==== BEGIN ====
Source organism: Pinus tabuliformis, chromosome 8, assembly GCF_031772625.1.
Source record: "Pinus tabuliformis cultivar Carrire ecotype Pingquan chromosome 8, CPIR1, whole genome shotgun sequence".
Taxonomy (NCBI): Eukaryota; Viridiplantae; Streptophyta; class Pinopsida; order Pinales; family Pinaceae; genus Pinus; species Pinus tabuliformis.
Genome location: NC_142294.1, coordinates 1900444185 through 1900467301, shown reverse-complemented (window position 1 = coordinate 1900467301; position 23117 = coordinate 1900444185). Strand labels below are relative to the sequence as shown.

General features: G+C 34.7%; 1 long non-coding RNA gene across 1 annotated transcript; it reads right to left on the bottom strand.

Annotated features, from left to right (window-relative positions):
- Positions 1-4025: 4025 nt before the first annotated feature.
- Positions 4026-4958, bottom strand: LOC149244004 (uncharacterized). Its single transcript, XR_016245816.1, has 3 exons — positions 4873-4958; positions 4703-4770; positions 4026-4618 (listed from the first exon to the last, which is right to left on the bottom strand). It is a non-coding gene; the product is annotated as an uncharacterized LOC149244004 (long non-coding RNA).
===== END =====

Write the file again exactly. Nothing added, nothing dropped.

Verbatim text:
Source organism: Pinus tabuliformis, chromosome 8, assembly GCF_031772625.1.
Source record: "Pinus tabuliformis cultivar Carrire ecotype Pingquan chromosome 8, CPIR1, whole genome shotgun sequence".
Taxonomy (NCBI): Eukaryota; Viridiplantae; Streptophyta; class Pinopsida; order Pinales; family Pinaceae; genus Pinus; species Pinus tabuliformis.
Genome location: NC_142294.1, coordinates 1900444185 through 1900467301, shown reverse-complemented (window position 1 = coordinate 1900467301; position 23117 = coordinate 1900444185). Strand labels below are relative to the sequence as shown.

General features: G+C 34.7%; 1 long non-coding RNA gene across 1 annotated transcript; it reads right to left on the bottom strand.

Annotated features, from left to right (window-relative positions):
- Positions 1-4025: 4025 nt before the first annotated feature.
- Positions 4026-4958, bottom strand: LOC149244004 (uncharacterized). Its single transcript, XR_016245816.1, has 3 exons — positions 4873-4958; positions 4703-4770; positions 4026-4618 (listed from the first exon to the last, which is right to left on the bottom strand). It is a non-coding gene; the product is annotated as an uncharacterized LOC149244004 (long non-coding RNA).